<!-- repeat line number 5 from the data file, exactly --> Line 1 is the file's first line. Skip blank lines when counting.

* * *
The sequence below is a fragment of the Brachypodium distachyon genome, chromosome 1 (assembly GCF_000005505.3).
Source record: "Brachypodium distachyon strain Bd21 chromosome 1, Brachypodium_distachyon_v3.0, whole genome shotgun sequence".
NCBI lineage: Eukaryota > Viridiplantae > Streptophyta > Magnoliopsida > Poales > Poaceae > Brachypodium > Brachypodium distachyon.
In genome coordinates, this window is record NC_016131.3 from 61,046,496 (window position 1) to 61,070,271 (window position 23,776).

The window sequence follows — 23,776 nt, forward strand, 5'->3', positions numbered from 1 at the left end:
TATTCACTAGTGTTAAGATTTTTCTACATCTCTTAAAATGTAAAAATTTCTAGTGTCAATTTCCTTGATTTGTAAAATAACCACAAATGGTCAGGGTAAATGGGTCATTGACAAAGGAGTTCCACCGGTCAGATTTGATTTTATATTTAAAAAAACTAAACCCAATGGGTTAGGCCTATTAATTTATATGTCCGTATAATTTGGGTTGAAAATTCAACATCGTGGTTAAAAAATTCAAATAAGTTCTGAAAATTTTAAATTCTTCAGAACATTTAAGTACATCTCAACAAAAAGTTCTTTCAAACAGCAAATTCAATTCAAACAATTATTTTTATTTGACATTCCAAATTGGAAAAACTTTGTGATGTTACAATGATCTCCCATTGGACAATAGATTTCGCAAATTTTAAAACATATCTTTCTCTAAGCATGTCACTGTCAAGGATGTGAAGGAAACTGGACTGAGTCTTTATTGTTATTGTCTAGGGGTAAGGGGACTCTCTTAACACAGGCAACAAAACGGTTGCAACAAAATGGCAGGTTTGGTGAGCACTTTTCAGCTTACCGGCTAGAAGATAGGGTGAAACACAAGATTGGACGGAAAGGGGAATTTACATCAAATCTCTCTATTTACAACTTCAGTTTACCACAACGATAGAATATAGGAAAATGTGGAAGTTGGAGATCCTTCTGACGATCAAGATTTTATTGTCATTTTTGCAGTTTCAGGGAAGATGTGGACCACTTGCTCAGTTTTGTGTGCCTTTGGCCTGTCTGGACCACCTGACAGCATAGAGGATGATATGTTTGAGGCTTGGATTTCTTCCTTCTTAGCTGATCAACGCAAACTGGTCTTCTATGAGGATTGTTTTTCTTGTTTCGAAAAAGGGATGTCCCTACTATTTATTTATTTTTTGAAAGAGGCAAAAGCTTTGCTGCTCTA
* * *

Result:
The window sequence follows — 23,776 nt, forward strand, 5'->3', positions numbered from 1 at the left end: